Las Vegas F1 General Admission: Tickets, Guide, Tips & Info

Alex Gassman

by Alex Gassman

General Admission area at the Las Vegas GP

General Admission tickets are the cheapest way to access the Las Vegas F1 circuit as a spectator.

I was in the General Admission area at the 2023 Las Vegas Grand Prix and this is a review of the facilities and the track views from the standing room only areas.

Plus I list some tips and must-bring items for those of you who are lucky enough to be attending the F1 in Vegas.


Las Vegas Grand Prix - General Admission Zone

The Las Vegas Grand Prix track is split in to a number of different spectator zones. 

General Admission tickets provide access to one zone only, called the T-Mobile Zone at Sphere.

This zone goes from Turn 5 to Turn 9 and includes access around the incredible Sphere.

With a General Admission ticket your access is limited to this zone only. You cannot walk around the rest of the circuit or enter any of the other zones.

Our guide to Las Vegas F1 parking & Monorail gives some tips on how to park closest to this zone and avoid the traffic chaos.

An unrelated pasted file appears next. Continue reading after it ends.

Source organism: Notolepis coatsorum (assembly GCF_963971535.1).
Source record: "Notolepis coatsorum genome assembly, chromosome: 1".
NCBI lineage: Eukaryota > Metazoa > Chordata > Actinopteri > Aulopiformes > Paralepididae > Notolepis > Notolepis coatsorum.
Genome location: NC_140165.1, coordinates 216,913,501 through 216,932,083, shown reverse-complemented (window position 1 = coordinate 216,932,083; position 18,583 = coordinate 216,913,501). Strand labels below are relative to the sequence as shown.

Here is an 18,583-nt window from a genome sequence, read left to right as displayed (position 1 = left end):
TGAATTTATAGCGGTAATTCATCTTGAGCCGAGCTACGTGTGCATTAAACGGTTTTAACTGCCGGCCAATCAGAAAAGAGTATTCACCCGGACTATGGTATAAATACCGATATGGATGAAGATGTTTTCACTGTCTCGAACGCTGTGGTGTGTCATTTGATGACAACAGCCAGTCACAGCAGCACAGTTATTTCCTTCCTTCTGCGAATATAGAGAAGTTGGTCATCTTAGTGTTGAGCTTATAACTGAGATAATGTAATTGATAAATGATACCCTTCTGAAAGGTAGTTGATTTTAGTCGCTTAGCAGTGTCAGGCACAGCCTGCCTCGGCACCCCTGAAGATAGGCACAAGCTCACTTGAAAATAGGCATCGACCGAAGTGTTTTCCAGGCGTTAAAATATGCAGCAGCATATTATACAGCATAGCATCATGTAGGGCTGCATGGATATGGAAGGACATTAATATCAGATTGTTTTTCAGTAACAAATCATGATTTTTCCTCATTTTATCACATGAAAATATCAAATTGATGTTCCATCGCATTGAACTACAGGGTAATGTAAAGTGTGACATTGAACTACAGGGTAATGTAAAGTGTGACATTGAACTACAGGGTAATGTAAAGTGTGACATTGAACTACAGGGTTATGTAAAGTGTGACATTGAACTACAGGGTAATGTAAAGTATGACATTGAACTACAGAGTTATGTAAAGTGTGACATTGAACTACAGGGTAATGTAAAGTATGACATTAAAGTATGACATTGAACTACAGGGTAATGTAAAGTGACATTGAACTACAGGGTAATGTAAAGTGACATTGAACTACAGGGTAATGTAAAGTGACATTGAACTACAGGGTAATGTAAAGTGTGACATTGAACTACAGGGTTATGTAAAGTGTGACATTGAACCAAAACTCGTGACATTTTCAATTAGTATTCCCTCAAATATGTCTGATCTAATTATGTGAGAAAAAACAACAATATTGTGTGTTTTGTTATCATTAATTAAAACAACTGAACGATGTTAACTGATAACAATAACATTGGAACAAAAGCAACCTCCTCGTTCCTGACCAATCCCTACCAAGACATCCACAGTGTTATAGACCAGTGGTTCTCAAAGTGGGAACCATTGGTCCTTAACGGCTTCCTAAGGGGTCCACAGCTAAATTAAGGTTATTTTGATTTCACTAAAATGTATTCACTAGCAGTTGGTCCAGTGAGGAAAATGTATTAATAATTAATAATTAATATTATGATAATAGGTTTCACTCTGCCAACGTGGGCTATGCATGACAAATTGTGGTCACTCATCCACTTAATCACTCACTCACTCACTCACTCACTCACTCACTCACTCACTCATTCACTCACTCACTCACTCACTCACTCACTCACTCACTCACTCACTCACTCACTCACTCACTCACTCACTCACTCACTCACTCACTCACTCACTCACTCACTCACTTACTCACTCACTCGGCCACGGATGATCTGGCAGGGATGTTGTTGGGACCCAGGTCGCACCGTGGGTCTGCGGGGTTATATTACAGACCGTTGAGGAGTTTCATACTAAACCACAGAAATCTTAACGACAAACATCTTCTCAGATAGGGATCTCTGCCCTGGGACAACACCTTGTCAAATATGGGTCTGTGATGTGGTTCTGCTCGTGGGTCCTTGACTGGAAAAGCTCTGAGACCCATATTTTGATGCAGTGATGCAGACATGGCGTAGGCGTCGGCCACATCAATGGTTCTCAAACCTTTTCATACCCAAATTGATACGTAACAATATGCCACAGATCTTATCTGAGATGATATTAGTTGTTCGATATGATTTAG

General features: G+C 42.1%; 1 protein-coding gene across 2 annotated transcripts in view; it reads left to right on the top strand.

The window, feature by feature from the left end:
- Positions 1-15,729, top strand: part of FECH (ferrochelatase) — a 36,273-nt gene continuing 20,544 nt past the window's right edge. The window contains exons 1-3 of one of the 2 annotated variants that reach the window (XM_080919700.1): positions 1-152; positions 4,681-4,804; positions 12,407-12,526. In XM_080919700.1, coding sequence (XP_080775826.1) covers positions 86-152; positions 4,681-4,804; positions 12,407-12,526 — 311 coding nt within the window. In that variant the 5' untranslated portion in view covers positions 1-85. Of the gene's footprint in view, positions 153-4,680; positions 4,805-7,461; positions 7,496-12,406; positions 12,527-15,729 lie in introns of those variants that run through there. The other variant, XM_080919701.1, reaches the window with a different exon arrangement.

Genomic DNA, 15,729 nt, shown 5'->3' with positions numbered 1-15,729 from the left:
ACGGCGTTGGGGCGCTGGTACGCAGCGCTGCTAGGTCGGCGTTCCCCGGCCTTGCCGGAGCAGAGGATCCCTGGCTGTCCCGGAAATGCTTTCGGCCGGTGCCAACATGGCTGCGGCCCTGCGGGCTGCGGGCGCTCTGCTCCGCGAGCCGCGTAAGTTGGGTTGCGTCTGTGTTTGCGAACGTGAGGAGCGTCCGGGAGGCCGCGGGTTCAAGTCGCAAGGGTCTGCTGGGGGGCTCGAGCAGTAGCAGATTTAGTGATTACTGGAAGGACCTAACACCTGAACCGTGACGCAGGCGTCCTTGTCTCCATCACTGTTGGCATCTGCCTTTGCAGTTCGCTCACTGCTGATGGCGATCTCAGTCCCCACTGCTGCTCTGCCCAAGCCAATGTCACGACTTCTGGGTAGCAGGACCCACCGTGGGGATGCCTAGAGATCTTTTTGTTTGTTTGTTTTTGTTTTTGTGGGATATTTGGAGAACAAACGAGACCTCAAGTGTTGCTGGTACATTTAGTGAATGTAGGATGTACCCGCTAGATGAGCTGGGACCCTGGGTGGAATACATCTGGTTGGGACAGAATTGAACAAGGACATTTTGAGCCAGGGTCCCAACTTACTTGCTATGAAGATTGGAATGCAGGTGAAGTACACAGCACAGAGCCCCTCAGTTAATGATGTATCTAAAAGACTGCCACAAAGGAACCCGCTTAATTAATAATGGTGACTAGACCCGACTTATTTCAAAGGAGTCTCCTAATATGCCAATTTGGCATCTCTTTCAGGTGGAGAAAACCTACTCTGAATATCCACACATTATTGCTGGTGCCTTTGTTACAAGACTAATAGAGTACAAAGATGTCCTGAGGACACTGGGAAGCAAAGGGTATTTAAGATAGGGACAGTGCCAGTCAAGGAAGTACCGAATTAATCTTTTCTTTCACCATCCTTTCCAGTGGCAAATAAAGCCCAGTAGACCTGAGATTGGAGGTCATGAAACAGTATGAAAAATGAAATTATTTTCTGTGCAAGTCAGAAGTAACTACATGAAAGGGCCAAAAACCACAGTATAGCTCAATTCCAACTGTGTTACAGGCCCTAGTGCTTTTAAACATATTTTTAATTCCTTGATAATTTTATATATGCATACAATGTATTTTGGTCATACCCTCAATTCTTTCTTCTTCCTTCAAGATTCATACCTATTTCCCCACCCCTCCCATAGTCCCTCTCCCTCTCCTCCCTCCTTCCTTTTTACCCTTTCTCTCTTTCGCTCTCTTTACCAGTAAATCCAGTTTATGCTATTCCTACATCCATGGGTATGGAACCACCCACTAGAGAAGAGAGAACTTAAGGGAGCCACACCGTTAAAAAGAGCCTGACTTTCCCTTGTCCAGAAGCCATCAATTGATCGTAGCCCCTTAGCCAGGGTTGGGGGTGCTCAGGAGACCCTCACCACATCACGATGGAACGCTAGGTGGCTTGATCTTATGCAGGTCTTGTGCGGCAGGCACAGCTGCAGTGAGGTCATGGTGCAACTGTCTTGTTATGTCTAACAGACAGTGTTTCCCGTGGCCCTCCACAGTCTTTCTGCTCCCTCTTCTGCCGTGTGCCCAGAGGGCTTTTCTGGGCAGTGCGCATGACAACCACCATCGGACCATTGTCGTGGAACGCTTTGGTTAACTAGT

If you need somewhere to stay during the F1 in Vegas, our guide to the best, cheapest and most expensive Las Vegas F1 hotels shows the nearest places to the different zones.

F1 Las Vegas grandstands

Officially, with General Admission tickets, you can’t access any of the grandstands within the T-Mobile Zone at Sphere. Unofficially however, what I found was that your tickets are only checked when you enter the Zone. Once inside the Zone your tickets aren’t then checked when you enter a grandstand, so anyone could walk in any stand.

To secure a reserved grandstand seat you’ll need to pay considerably more. See my full guide to the Las Vegas F1 grandstands for info on where to sit and what the different views are like from each stand.

Or check out my full guide to the Las Vegas F1 tickets for all the different options.

Las Vegas F1 General Admission viewing

General Admission tickets for the Vegas F1 race are sold as ‘standing room only’.

This means there’s no trackside seating area provided for GA ticket holders and also that you won’t be allowed bring your own folding chairs or stools.

The official map shows one Standing Room Only area on the inside of Turn 6. 

However in reality there’s actually three raised platforms on the inside of Turn 6, plus a ground-level standing area in front of granstand SG8 that runs from Turn 5 to Turn 6, as below: